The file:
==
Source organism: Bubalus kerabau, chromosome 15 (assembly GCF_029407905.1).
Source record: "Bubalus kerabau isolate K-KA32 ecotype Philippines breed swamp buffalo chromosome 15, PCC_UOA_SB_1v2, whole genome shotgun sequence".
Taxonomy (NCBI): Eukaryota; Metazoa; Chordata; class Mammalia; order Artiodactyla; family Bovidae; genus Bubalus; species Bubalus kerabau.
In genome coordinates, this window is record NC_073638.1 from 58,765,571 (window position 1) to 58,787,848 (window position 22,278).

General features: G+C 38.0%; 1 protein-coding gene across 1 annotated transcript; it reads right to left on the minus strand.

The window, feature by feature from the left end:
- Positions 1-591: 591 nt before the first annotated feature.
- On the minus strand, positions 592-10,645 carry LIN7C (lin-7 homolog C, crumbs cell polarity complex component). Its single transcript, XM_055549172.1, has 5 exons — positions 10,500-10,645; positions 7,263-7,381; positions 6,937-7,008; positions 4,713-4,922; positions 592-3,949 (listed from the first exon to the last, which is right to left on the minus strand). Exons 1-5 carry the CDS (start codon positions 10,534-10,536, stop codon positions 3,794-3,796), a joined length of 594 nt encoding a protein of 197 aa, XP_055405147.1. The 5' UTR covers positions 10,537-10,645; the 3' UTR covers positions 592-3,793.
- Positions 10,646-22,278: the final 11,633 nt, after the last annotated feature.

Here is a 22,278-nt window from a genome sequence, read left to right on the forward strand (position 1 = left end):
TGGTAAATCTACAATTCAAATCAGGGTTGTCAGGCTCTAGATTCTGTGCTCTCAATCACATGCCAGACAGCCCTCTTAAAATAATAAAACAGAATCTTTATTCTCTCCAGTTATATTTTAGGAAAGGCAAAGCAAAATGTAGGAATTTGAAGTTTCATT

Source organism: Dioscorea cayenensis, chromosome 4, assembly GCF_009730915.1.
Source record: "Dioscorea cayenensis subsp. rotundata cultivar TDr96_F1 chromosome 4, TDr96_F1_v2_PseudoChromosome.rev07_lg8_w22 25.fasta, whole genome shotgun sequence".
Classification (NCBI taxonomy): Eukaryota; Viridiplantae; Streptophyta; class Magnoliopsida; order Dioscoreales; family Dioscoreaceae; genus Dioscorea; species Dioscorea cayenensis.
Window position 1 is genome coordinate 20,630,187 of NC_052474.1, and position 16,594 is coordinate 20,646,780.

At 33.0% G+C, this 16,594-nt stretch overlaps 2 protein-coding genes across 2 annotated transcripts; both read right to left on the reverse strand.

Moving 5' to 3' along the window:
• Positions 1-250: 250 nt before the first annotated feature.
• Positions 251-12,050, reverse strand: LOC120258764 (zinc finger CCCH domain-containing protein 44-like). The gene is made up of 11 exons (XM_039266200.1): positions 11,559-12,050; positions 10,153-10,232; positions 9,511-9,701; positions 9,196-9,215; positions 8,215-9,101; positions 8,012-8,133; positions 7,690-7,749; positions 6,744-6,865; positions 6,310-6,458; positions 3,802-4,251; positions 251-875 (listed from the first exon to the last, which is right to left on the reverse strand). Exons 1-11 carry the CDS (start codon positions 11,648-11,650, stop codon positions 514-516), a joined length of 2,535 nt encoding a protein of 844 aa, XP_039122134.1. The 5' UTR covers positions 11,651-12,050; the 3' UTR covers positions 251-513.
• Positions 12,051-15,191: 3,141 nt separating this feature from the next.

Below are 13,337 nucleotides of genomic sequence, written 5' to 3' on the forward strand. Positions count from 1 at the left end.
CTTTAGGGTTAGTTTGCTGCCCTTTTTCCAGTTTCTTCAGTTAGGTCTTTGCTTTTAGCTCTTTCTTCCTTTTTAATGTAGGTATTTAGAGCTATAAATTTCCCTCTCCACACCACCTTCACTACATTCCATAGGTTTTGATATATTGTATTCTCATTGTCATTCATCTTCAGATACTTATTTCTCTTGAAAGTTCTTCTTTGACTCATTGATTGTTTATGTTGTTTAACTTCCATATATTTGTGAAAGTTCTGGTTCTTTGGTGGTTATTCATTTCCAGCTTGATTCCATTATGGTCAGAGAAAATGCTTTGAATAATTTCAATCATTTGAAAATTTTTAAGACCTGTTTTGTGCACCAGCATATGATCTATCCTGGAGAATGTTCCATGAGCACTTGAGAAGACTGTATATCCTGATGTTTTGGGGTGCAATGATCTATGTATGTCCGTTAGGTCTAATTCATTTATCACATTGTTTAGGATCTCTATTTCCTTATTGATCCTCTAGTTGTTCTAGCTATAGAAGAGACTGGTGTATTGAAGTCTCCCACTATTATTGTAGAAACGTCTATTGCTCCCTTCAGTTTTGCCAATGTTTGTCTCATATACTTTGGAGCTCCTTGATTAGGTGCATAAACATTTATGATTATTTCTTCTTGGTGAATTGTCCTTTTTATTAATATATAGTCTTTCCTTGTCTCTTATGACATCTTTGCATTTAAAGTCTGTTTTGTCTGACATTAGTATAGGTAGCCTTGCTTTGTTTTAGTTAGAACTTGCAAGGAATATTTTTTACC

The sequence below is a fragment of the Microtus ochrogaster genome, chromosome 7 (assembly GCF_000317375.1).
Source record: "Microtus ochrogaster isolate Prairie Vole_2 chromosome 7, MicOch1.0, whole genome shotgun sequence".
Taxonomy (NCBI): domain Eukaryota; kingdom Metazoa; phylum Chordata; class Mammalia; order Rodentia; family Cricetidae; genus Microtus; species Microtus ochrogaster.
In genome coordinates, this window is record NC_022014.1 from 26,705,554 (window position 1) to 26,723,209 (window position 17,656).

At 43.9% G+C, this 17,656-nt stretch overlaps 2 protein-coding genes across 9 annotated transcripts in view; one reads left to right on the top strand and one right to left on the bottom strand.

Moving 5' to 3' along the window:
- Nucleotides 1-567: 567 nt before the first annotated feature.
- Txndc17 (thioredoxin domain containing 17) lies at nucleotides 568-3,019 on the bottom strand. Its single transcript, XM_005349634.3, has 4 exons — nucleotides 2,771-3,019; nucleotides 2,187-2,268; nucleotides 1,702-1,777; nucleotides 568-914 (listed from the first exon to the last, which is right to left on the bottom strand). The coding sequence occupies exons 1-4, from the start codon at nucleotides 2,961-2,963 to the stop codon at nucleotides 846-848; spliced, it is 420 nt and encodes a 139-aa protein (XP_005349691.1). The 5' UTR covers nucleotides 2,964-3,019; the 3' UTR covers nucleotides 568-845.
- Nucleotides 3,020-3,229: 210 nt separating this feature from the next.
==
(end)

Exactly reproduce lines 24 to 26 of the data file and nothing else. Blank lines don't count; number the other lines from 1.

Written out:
Source record: "Microtus ochrogaster isolate Prairie Vole_2 chromosome 7, MicOch1.0, whole genome shotgun sequence".
Taxonomy (NCBI): domain Eukaryota; kingdom Metazoa; phylum Chordata; class Mammalia; order Rodentia; family Cricetidae; genus Microtus; species Microtus ochrogaster.
In genome coordinates, this window is record NC_022014.1 from 26,705,554 (window position 1) to 26,723,209 (window position 17,656).